As the Office of Employment Security ruled initially that the claimant had voluntarily quit his job, the claimant had the burden of proving his separation was other than a voluntary quit. Bowman v. Unemployment Compensation Board of Review, 49 Pa. Commonwealth Ct. 170, 410 A.2d 422 (1980). Because the claimant, with the burden of proof, did not prevail before the Board, our scope of review is limited to determining whether the factual findings are consistent, whether those factual findings are consistent with the legal conclusions and whether the factual findings can be sustained without a capricious disregard of competent evidence. Id. Finally, a determination that one has voluntarily quit his or her job is a question of law dependent on the facts of the case. Sizer v. Unemployment Compensation Board of Review, 75 Pa. Commonwealth Ct. 57, 460 A.2d 928 (1983).
The Board's determination that this case involved a voluntary quit is bottomed on factual finding # 5,
[ 96 Pa. Commw. Page 422]
which states, "The employer advised the claimant that he was not terminated from his employment that, when his condition had sufficiently improved, the employer would rehire him." (Decision and Order of the Board, 3/28/84). We do not believe this finding can be sustained without capriciously disregarding the testimony of the employer's witness, Mr. Tasselmyer, whose testimony the Board specifically found to be credible. When asked if he had ever told the claimant that he was fired, Mr. Tasselmyer responded:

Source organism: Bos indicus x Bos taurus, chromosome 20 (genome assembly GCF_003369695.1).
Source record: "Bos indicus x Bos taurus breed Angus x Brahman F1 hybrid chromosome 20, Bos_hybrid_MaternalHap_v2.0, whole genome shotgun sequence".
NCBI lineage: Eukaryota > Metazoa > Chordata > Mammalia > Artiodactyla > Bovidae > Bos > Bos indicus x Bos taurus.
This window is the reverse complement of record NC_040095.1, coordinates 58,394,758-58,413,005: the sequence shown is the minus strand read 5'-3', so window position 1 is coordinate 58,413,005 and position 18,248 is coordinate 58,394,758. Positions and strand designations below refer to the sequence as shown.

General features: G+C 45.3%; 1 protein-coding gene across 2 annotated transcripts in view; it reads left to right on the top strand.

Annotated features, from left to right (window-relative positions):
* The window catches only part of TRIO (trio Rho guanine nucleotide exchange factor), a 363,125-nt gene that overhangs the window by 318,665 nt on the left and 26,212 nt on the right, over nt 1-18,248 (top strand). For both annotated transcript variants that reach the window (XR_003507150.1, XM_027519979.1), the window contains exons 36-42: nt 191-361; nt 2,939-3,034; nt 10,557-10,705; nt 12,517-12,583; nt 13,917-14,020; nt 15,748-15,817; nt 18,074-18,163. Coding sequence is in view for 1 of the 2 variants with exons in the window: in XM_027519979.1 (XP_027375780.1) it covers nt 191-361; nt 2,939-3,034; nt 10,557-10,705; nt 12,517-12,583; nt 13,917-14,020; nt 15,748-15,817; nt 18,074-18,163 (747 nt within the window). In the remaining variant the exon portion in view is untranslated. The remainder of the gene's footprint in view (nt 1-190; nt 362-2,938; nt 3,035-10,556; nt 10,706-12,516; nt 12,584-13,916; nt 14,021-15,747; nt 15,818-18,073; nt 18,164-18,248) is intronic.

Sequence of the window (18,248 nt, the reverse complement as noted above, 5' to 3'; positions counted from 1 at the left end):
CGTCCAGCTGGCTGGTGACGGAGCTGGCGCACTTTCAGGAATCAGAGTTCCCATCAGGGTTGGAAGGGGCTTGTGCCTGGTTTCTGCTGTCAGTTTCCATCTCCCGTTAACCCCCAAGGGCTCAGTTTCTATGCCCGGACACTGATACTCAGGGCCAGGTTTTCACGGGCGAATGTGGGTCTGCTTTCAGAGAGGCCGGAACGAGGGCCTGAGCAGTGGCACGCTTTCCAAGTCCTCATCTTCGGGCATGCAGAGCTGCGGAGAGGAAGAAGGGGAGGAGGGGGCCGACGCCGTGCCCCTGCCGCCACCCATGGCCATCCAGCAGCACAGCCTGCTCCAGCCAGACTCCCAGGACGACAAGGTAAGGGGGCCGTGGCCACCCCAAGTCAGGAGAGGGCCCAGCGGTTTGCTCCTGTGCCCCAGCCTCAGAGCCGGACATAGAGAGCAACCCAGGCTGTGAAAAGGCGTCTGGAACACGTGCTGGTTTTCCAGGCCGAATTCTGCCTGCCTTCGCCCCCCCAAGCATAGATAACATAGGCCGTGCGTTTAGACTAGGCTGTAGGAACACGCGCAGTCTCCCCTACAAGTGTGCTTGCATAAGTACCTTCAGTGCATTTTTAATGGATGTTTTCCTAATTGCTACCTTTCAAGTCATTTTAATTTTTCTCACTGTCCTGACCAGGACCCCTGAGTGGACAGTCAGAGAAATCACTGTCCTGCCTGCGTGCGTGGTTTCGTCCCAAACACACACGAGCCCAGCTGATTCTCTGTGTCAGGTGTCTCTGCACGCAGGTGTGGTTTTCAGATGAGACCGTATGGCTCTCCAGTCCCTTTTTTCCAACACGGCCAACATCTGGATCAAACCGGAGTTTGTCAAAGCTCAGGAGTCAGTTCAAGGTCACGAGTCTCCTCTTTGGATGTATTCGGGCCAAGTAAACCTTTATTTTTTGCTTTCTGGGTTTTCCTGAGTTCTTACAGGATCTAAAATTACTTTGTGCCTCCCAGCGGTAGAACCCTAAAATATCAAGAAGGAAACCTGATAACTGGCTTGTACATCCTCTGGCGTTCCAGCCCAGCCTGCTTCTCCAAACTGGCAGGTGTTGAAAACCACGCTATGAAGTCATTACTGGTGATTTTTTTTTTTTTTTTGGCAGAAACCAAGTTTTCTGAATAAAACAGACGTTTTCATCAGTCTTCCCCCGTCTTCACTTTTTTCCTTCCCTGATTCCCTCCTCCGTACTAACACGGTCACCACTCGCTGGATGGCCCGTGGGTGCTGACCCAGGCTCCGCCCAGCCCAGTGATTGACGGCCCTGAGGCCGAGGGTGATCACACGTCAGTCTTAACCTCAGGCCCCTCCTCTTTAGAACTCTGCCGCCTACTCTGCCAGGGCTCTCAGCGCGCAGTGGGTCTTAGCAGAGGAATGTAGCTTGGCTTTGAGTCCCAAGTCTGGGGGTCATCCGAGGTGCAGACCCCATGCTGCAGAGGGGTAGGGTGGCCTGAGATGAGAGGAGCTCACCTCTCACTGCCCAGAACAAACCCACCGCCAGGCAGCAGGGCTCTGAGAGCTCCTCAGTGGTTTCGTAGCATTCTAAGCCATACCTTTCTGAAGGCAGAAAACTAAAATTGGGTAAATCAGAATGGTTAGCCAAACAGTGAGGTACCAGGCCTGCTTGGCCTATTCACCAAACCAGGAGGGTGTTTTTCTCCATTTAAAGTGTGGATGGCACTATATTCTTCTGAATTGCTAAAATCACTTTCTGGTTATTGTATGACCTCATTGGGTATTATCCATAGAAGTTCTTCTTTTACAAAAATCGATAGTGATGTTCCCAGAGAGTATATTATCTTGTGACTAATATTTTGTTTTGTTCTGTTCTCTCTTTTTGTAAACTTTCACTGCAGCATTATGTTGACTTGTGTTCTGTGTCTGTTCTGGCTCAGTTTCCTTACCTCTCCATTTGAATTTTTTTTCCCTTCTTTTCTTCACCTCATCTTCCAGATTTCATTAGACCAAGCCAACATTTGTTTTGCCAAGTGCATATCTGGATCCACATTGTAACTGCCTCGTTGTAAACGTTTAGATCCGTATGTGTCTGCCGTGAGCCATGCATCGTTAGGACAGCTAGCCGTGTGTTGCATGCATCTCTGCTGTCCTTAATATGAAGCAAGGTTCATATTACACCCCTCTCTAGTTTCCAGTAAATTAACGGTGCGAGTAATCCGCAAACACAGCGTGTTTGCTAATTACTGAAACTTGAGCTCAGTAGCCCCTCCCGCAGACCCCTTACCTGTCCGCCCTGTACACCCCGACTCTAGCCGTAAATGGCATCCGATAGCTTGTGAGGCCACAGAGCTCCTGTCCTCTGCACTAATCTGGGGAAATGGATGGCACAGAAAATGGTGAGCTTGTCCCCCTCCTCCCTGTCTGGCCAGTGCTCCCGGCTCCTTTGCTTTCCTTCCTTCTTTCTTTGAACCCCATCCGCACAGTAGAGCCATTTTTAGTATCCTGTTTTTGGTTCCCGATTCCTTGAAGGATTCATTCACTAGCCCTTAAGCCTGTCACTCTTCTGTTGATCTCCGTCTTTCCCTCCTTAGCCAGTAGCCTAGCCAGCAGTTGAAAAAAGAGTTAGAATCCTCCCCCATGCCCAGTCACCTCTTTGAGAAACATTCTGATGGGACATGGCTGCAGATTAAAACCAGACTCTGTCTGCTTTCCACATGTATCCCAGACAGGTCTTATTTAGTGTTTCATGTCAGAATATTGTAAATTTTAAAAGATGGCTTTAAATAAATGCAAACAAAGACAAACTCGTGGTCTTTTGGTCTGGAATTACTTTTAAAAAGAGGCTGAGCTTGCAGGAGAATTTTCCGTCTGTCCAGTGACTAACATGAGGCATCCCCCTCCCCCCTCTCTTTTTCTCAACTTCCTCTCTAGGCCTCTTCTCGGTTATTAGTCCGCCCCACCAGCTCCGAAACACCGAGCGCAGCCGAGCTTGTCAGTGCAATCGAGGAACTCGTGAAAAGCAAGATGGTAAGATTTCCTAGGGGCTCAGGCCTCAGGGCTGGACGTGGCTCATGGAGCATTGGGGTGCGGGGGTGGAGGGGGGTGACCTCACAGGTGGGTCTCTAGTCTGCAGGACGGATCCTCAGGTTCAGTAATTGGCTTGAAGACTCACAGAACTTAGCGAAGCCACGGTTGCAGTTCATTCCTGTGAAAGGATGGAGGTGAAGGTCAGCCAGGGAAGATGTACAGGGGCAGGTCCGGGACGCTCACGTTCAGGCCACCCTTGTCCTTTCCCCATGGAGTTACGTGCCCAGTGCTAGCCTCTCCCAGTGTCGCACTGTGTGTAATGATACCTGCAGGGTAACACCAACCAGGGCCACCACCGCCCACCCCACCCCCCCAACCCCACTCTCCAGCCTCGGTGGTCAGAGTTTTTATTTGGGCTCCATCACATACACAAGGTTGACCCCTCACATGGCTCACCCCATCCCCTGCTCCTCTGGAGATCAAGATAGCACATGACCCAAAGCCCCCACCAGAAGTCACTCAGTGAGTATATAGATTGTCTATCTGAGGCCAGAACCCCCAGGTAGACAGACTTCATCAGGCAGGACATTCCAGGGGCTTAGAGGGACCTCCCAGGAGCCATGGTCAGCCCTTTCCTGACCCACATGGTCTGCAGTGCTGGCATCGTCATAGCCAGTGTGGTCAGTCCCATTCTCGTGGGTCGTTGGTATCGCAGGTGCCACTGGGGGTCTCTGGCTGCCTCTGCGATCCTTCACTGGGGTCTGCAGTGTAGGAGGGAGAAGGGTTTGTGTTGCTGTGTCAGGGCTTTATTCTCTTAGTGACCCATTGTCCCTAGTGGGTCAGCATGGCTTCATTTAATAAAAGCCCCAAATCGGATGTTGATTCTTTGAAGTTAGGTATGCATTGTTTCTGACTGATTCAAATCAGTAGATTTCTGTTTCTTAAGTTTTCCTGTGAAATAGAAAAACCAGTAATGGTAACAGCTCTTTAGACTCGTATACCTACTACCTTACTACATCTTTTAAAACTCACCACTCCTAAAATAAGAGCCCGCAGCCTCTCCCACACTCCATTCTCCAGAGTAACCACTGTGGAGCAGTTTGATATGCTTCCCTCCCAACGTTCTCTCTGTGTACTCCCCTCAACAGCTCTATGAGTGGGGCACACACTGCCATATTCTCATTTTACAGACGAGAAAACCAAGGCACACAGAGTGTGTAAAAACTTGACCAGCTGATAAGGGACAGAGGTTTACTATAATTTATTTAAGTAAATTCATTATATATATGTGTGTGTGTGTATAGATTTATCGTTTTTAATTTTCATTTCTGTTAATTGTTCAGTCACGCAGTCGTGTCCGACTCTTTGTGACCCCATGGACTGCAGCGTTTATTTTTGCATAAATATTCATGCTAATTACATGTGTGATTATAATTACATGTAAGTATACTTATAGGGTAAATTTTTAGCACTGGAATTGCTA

No, I didn't tell him that he was fired. I told him that after, you know, I realized that it would take him a little while for his operation to get the rocks out of his hands and whatnot and to come back and if we had something, that we would hire him back.
(January 20, 1984 hearing, p. 8) (emphasis added). While Mr. Tasselmyer may well not have told the claimant that he was fired, this testimony cannot support a finding that claimant was advised that he was not terminated. To do the latter, the testimony would have had to have been to the effect that claimant should report to work when he was healed and able to resume his duties. Mr. Tasselmyer, however, only told the claimant that he could resume work when he was healed if an opening existed at that time. The only logical inference that can be drawn from this testimony is that the claimant no longer had a job in his incapacitated state. Under these circumstances, there was no need to explicitly tell the claimant he had been fired.
Since this crucial factual finding must be disregarded, the remainder of the factual findings simply do not support the legal conclusion that the claimant voluntarily quit his employment. The Board specifically found that the claimant was available and able for work. Nothing in the record would support a finding of willful misconduct.
[ 96 Pa. Commw. Page 423]
Therefore, the order of the Board denying benefits must be reversed.
Now, April 17, 1986, the March 28, 1984 order of the Unemployment Compensation Board of Review at No. B-228720 is reversed.